February 23, 2015


"Ida"--winner of Oscar for Best Foreign Picture--is shot in black and white to reflect 1960's Poland in which the film is set. The first thing you notice about the film is that it not only looks like a black and white still come to life, the movement and action and actors themselves are very "still." When director Pawlikowski accepted the Academy Award he acknowledged this fact about the film by saying: "My film is very contemplative and silent and here we are in Hollywood, the center of noise and being seen!" The cinematographer is also a photographer specializing in black and white.

"Ida" is a novice in a Roman Catholic convent. She was an orphan, raised at the same convent. Her only living relative is her aunt who has sent for her before she makes her vows. Ida doesn't want to go visit her, but the Mother Superior tells her she must. Ida discovers that she is Jewish, and the story evolves from there, and, as you can imagine, becomes a Holocaust film. (It would be well to see this film in conjunction with "The Jewish Cardinal," which deals at length with the controversy of a Carmelite convent opening at Auschwitz in the 1980's.)

Although the work of the Nazis, many of the concentration camps where the Jewry of Europe met their deaths were located in Poland. The film "Ida" points to all of this with bald contrasts, in a seeming effort to stir accountability. But whose accountability? Please see "Comments" on this review for another side of the story! Non-Jewish Poles were also disproportionately decimated by both the Nazis and Communists--there seemed to be some kind of particular hatred of Poland, "doormat of Europe," by these evil regimes. Perhaps it was Poland's unbreakable, faithful, deep-rooted Catholicism that was such an affront to both Nazis and Communists alike. Or perhaps any homogeneous religious culture with God at its center (and the accompanying refusal to bow to raw, abusive, illegitimate human power) would have affected the same virulent, violent disdain.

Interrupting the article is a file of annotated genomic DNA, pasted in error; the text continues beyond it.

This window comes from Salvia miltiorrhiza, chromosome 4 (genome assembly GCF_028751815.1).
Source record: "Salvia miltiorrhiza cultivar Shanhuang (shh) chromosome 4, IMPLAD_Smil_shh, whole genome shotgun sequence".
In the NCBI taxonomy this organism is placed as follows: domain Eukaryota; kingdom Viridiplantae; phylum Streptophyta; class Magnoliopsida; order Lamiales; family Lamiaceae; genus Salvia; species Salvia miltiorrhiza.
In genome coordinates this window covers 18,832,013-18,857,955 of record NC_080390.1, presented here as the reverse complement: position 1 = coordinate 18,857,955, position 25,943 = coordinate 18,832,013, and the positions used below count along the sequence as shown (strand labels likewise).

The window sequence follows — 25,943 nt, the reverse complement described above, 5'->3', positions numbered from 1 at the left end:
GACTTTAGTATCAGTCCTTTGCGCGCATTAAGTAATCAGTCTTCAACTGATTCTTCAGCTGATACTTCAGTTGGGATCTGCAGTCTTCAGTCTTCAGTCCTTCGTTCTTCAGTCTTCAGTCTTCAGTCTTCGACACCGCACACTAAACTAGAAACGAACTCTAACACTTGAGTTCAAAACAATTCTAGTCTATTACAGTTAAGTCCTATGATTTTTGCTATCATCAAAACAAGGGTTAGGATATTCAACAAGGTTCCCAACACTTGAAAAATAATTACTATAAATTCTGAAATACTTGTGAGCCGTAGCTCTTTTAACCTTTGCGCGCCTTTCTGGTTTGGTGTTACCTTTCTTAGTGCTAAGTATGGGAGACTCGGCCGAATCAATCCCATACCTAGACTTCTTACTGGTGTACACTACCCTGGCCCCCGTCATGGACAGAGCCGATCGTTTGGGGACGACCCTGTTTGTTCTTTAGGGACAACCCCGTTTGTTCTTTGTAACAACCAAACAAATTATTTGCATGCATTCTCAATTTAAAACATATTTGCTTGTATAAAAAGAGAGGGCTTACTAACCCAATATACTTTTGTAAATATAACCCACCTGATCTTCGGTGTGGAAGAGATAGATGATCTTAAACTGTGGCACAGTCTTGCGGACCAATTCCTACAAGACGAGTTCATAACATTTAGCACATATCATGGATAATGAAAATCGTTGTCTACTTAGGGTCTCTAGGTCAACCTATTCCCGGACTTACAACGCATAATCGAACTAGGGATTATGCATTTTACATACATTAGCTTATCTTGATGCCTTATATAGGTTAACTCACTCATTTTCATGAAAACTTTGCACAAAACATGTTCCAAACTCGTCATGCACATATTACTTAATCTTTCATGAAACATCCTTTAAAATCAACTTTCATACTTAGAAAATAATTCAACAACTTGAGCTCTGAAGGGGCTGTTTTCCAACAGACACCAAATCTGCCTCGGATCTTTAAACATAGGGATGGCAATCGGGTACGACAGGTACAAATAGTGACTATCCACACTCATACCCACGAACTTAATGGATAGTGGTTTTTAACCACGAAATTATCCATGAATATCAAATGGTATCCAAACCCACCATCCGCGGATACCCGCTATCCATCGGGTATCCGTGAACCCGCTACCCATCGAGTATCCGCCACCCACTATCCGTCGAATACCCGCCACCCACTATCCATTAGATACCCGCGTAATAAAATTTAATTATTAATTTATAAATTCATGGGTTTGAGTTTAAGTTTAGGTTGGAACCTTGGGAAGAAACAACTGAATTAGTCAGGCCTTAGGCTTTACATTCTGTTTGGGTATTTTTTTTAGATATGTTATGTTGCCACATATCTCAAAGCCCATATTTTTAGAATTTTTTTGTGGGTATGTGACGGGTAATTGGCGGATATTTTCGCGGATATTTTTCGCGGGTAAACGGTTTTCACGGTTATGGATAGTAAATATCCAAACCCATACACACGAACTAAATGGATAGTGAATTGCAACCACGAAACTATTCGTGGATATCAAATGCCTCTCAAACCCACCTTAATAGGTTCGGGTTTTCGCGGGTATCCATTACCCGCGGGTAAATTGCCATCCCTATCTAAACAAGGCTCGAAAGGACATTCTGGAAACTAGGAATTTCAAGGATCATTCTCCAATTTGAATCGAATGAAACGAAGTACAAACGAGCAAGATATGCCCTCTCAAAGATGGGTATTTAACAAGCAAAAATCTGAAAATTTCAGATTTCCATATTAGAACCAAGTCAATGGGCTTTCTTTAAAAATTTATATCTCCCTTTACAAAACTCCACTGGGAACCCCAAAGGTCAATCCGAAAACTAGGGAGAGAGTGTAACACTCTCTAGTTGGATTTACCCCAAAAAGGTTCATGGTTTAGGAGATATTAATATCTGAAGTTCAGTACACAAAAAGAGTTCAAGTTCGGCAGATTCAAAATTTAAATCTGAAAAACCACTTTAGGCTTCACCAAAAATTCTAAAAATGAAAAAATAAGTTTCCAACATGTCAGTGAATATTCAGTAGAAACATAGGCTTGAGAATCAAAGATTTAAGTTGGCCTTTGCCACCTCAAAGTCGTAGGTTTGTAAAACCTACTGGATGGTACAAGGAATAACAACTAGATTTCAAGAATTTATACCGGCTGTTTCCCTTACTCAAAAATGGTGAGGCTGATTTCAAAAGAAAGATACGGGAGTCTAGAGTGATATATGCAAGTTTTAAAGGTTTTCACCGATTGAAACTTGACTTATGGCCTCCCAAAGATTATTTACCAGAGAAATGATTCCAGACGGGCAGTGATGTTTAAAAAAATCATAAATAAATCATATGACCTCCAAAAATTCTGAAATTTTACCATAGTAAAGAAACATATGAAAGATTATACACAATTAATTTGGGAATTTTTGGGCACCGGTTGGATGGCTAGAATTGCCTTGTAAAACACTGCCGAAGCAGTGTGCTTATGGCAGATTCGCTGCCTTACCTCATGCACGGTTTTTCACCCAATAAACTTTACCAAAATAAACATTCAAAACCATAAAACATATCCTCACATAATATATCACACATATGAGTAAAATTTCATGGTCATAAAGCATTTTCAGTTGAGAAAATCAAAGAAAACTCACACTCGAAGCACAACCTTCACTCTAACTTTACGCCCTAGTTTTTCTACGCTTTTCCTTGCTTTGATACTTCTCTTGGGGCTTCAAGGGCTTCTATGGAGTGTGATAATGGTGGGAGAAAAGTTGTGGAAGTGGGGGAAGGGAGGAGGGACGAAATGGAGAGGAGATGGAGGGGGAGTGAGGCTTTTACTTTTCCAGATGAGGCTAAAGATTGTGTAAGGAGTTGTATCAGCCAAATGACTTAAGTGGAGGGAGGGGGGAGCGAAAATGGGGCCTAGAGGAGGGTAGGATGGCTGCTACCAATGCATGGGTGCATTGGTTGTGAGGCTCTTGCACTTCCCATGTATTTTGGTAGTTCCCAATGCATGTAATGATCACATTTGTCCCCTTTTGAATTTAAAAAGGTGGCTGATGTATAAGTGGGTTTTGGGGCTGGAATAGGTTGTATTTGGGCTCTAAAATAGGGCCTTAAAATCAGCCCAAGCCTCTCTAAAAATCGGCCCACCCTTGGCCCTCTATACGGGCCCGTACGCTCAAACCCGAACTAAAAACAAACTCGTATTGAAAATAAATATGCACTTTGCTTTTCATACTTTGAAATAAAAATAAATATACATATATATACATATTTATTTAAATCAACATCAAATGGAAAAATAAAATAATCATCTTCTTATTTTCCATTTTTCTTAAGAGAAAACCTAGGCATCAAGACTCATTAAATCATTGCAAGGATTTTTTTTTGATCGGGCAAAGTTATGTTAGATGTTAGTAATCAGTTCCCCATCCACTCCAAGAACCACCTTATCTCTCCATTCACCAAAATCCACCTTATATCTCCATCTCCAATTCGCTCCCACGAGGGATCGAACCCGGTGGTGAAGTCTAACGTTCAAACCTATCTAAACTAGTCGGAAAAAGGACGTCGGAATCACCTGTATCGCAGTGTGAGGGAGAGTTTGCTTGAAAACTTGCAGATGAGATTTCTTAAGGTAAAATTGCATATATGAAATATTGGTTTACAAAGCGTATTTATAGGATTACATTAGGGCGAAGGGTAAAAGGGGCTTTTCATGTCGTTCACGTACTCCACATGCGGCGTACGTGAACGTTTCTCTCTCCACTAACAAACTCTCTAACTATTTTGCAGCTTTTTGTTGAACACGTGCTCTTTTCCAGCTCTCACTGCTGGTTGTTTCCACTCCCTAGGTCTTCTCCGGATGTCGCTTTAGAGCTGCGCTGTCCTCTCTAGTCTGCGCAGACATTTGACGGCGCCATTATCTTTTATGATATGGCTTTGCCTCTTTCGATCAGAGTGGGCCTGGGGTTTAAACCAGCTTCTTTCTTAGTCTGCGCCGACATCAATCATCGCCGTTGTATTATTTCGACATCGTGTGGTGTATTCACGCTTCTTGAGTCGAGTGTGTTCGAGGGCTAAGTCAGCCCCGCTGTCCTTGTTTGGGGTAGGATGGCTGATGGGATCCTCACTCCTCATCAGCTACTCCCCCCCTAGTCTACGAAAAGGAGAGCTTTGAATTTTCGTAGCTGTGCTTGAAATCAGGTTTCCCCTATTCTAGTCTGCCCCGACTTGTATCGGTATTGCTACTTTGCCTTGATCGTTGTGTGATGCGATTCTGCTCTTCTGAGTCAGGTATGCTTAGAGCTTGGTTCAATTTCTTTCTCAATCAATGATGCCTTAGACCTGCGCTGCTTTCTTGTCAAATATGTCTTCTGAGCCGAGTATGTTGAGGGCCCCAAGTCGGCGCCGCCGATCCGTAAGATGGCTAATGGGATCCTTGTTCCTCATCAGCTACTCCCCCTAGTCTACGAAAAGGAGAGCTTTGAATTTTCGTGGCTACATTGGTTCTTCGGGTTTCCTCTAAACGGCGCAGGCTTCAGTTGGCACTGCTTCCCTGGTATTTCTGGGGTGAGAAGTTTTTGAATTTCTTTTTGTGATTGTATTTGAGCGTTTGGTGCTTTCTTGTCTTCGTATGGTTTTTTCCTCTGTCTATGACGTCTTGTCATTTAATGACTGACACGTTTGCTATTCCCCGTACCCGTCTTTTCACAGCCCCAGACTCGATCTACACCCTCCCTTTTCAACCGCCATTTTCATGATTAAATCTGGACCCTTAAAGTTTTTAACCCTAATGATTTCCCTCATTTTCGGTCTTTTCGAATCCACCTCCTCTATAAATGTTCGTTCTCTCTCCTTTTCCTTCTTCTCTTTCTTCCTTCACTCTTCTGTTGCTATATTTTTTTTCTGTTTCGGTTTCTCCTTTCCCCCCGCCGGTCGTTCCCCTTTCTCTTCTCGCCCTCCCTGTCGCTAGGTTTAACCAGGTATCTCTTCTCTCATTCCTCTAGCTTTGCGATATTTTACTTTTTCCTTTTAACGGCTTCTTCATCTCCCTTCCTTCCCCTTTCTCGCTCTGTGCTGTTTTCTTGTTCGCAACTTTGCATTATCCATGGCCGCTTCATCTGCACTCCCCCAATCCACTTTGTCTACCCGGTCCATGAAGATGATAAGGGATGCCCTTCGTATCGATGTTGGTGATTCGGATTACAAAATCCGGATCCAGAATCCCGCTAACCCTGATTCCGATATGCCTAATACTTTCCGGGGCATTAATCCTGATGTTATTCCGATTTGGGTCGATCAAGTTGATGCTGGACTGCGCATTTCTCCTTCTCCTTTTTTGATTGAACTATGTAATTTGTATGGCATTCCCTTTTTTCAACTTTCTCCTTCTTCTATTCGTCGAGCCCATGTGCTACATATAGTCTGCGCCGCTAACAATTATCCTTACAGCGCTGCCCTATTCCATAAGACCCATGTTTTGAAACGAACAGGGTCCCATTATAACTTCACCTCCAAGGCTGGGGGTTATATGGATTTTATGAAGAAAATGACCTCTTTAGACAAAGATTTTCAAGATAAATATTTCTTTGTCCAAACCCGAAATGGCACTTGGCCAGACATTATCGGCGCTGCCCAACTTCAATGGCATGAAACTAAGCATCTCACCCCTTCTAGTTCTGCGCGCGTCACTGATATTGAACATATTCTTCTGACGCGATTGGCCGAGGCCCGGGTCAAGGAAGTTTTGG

Despite Poland's proverbial anti-Semitism, many non-Jewish Poles were heroic in saving their Jewish neighbors, to the point where Poland outpaces other countries in "Righteous Among the Nations." http://www.patheos.com/blogs/cosmostheinlost/2015/02/23/1-thing-nobody-noticed-about-oscar-best-foreign-film-winner-ida/ Poles were also the first to report on the existence of concentration camps to the West (which fell on deaf ears).

The dialogue is sparse but not stingy. Ida is the most reticent of all. Is she happy? Is she sad? Does she really want to make her vows? If so, why or why not? Who is she, even? What does this austere convent life mean to her? But we DO know, without a full psychological profile. Just listen to her talking to the Sacred Heart.

Ida's final decision is not so much unexpected as an exposition of the very real reason many of us are/are not in religious life. I really, really liked her simple, logical, eternity-centered reasoning. If I am reading the film right, only someone from the Catholic country of Poland could have made this film.



  1. Very interesting that the trailer is set to a famous chorale prelude of J.S. Bach, transcribed for piano. I would need to study more closely to discern if this is the famous recording by pianist Alfred Brendel.

    The chorale prelude, "Ich ruf zu dir, Herr Jesu Christ" (1706-1717), was written by Bach based on the hymn text of Johann Agricola (1529), and formed part of a collection of preludes that he composed for the liturgical year.

    Here is a translation of the first stanza of the hymn. Does it have any connection to the heroine or to the motif of the film?
    I call to thee, Lord Jesus Christ,
    I pray thee, hear my crying;
    Both lend me grace within this life
    And let me not lose courage;
    The proper path, O Lord, I seek,
    Which thou didst wish to give me:
    For thee living,
    My neighbor serving well,
    Thy word upholding justly.

  2. http://youtu.be/OALt13mcxJg

  3. Yes, it has everything to do with the story! Thanks for this!

  4. Anonymous12:09 AM

    Are there any movies since, say, 1965 in which a woman on the fence decides to stay a religious? I think maybe the one about the Immaculata basketball team, but no one others. To be fair to The Sound of Music, it was based on reality...

  5. Anonymous8:45 PM

    I'm afraid that the alleged anti-Semitism of Poland that this film and common 'knowledge' promote is actually a residue of Communist propaganda.